Some in-laws came to visit last week, bringing news that their daughter had dropped out of college after her sophomore year, because as she put it, "I just don't see the point." Of course our in-laws said they hope she goes back to school, but in the meantime she has found a job at a preschool, making a little more than minimum wage.
Her salary wasn't enough to afford her own apartment, but she really, really didn't want to live at home. So she appealed to her parents. And they agreed to help her pay the rent on a two-bedroom condo which she would share with a friend. Our in-laws smiled sheepishly and admitted they also let her use their second car, because her dad takes the metro rail to work and really doesn't need a car all that much.
Their story made me shake my head. At what point do parents stop spoiling kids?
Then I thought, I have two 20-something children. They are both out of college, they're both still single, and they both have full-time jobs–not a small accomplishment in today's economy. But neither one makes much money. So I, too, find myself helping out my kids a little bit.
I do not pay their rent. But I do pay my son's cell-phone bill (it's cheaper to have him on my account than for him to pay separately), and I cover his dues for a fitness club (because I want him to be healthy). I also pay to fix my daughter's car (because I want her to be safe) and a few other sundry items.
Can I afford to help them out? Yes, I can. Does it mean that I have to cut back on expenses of my own? Yes, it does. And does it sound as though I'm making excuses? Yes, definitely.
I recall the words spoken by George Clooney in last year's movie The Descendants. He said it's great if you're in a position to offer your kids some financial support. But he added that you should give them enough so they can afford to do what they want–not so much that they can afford to do nothing.
Of course, Clooney's character is the descendant of Hawaiian royalty and sits on a huge fortune, while most of us are descendants of poor immigrants who sit on a mortgage, a car loan, and maybe some student debt.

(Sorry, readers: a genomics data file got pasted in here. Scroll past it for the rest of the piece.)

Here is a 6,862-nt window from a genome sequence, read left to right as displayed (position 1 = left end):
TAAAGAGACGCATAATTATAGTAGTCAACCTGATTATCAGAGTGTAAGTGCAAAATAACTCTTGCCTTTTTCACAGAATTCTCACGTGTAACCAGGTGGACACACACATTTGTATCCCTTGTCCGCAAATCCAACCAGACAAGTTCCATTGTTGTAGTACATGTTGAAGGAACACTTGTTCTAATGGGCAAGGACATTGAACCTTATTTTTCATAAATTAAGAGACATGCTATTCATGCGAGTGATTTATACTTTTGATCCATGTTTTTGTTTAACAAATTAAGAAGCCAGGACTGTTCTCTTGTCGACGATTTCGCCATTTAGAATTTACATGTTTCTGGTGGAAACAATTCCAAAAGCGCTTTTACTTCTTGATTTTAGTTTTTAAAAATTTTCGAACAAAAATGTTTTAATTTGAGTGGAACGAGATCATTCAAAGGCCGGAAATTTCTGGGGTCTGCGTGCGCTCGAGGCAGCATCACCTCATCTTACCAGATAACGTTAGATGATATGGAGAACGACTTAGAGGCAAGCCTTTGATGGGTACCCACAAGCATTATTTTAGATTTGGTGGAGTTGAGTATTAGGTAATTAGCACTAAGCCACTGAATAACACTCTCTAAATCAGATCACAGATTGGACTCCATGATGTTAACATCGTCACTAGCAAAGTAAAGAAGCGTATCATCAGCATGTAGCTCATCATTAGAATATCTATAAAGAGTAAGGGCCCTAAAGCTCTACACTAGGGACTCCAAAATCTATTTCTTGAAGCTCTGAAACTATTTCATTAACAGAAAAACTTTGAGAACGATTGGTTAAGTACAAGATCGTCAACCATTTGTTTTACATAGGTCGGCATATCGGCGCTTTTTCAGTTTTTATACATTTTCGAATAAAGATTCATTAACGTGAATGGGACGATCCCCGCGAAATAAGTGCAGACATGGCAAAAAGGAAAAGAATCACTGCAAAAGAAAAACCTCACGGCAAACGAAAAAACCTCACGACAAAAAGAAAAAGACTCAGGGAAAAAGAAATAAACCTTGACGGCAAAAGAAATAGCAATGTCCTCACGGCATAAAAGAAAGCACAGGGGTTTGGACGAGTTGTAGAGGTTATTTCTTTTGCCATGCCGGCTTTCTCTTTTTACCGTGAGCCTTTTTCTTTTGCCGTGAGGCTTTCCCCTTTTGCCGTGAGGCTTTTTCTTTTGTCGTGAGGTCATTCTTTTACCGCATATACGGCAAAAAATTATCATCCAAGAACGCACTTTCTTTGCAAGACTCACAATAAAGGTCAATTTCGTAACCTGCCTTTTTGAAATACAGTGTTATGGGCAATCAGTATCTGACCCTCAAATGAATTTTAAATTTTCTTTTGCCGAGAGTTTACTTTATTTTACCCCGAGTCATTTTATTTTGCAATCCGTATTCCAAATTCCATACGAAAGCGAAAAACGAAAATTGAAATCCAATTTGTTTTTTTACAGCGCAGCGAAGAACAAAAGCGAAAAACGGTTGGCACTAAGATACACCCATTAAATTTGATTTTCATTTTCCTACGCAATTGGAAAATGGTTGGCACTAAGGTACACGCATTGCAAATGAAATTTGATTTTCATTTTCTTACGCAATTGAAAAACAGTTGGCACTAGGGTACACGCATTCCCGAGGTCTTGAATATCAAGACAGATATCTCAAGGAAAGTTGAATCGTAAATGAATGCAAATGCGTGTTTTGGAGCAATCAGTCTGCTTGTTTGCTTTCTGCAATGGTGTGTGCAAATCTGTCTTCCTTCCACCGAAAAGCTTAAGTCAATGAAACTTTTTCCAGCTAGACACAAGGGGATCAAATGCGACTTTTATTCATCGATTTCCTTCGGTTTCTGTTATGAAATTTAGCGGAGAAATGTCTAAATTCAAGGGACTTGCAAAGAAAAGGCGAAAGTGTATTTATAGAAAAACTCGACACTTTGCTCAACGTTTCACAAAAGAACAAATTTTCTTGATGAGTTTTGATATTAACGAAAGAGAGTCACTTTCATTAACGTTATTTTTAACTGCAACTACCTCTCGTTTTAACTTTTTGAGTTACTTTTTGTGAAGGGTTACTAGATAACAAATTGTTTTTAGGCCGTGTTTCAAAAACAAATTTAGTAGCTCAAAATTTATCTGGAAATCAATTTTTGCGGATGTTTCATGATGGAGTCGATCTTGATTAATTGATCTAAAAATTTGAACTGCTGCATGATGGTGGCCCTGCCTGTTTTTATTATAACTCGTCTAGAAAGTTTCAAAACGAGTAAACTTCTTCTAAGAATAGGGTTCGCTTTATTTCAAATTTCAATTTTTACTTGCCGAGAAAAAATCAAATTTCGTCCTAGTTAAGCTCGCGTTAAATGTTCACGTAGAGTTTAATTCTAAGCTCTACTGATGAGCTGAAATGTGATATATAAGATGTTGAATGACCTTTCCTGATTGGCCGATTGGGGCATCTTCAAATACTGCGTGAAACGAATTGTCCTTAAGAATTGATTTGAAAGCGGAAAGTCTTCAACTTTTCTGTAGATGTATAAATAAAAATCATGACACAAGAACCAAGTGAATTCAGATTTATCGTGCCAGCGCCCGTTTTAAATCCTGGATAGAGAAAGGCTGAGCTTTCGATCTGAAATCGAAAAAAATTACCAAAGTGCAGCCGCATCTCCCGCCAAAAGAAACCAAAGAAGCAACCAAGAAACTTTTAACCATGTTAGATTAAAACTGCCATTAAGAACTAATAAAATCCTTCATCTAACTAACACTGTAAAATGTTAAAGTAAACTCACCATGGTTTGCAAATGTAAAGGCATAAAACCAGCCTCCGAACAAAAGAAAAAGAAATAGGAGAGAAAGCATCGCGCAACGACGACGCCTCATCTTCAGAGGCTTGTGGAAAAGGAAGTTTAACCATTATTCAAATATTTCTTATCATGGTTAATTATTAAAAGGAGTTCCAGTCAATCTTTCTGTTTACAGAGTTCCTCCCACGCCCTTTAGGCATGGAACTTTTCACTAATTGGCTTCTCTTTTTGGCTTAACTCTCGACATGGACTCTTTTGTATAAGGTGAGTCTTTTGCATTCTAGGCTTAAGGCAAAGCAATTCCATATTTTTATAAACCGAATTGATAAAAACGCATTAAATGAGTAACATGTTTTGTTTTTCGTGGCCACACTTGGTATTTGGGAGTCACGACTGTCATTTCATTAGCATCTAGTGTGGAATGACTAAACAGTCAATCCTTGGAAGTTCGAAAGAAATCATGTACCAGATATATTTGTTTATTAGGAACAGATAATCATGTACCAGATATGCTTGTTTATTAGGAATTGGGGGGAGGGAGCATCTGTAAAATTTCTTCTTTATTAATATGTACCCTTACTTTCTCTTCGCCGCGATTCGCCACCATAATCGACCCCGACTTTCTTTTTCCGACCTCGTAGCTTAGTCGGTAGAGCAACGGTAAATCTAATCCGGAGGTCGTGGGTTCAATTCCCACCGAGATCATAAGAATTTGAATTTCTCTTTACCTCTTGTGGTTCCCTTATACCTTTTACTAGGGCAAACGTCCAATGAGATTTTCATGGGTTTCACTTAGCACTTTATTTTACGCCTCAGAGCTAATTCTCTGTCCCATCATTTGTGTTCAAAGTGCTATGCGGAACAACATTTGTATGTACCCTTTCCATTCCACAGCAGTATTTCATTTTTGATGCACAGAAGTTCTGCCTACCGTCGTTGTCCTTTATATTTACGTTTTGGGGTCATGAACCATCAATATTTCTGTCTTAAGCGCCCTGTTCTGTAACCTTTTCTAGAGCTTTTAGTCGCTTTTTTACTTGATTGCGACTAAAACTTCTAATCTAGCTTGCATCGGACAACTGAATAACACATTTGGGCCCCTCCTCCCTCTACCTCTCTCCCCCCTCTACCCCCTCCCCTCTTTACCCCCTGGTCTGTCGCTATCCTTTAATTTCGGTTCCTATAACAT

A recent survey by Ameriprise Financial, an investment firm headquartered in Minneapolis, noted: "Nearly all Boomers surveyed (93%) say they have provided some form of financial support to their adult children. A majority have helped them pay for college tuition or loans (71%), allowed them to move home and live rent-free (55%) or helped them buy a car (53%). Many are also helping their kids pay for car and health insurance, as well as cover basic expenses like rent, utility and car payments."
The survey showed that a lot of boomers are also helping their parents, which puts them in double financial jeopardy. The result? Many boomers have stopped saving for their own retirement. Ameriprise reported that in 2012, barely 30 percent of boomers are growing their savings–down from 2007 when 44 percent were adding to their retirement accounts.
But only 10 percent of boomers say helping their parents has slowed down their retirement savings, while 34 percent feel the same about the support they’ve provided their adult children.
Even if you have plenty of company, you shouldn't allow pressure from your kids, or your natural impulse toward generosity, to hurt your retirement plans. We all need to open up a discussion with our adult children about the limits of our financial support, and about how they need to take responsibility for their own financial lives.
As for my in-laws, I'd advise them to listen to Clooney's character in The Descendants, and I hope that means they're not using money they've set aside for the rest of her college tuition to finance her current lifestyle. As for the rest of us, if you can afford it, by all means help your kids get started in life–but not at the expense of robbing your own retirement nest egg.
Tom Sightings is a former publishing executive who was eased into early retirement in his mid-50s. He lives in the New York area and blogs at Sightings at 60, where he covers health, finance, retirement, and other concerns of baby boomers who realize that somehow they have grown up.